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Thursday, December 22, 2005

Beauty in a Sake Vessel


I stumbled upon this Japanese imagery with a write up by Robert Yellin. I just thought this is one that captured a glint of eternity. The fresh beauty exuding from this decrepit sake vessel is mesmerizing. It is like holding eternity in a tiny earthen vessel, teeming with droplets of immense beauty and wonder.


Sake Vessels by Harada Shuroku

I think that it's a good thing to be close to the earth whether in spirit or body. Sitting on Japanese tatami always makes me feel closer to Mother Earth, literally. That's also the way I feel whenever I hold this sturdy Bizen tokkuri; it gives me energy that radiates from nature.

It has a coloration like that found on a late autumn evening walk through a forest - feet crunching leaves: rusty browns, subtle scarlet reds and soft pale tan hues on one side. The back is crusted with a thin rough ash that runs from brown to black. Small quartz flecks that literally sparkle in the light like a deep winter night sky dot the 'dark side of the moon.' On one side a deep shiso color stretches along like a distant constellation.

Gazing at this tokkuri by Harada Shuroku (1941-) is indeed like peering into a distant galaxy.

The form is bold and refined like a tower and the lip is perfectly formed for the pouring of sake - tonight I'm enjoying some Tedorigawa from Ishikawa.

A few stone explosions dot the surface adding character to this already stellar tokkuri- I believe it to be a piece from some years back.

The wide open-faced hai is by someone I can't tell you the name of- I simply don't know. Yet that really doesn't matter, does it?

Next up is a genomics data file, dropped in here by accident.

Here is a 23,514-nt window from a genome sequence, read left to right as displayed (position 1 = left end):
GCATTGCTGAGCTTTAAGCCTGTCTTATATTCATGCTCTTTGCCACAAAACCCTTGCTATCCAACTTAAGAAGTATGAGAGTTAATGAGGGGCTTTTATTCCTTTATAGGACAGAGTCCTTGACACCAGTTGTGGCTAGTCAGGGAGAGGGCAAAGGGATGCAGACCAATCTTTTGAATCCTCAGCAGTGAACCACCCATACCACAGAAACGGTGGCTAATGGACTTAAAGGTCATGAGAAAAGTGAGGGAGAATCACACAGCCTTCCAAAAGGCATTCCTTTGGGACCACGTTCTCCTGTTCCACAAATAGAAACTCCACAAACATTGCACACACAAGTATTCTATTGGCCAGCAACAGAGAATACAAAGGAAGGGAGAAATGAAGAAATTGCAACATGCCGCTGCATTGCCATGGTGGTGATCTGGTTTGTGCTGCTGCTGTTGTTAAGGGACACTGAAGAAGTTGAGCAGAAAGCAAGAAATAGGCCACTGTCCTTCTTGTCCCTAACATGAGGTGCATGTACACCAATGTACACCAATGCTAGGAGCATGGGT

Sometimes our thinking minds get in the way of purely looking at something- we're always asking superficial questions without trusting our own eye. Who made it? When? What prizes have they won? Where do they exhibit? Are these questions necessary to see beauty. Trust yourself.

The subtle changes in white tones in this hai, amamori, is a joy to see- especially now that it's filled. Can you believe that if this hai was about three centimeters smaller it would be worth about four times what I paid for it? Americans always think bigger is better, not when it comes to a Yi dynasty hakeme hai though.

Yet, I find it to be fine just as it is in it's 'oversized' state- it rests comfortably in the hands and the kodai has a small indention where a finger can grip it. It's a shuki(sake utensils) lover's dream when matched with Harada's tokkuri.

2 Comments:

Blogger Loki said...

Being an artist myself in both writing and visual, I think that we could find beauty in everything around us if we knew where to look and if we take our time at looking around :)

December 26, 2005  
Blogger J.M. Manzano said...

There is so much truth in that. Art is visible to the heart that can sense what is fleeting yet so new, what is far yet so near, what is commonplace yet so priceless!

Most artists view the world with a heart like that!

December 26, 2005  

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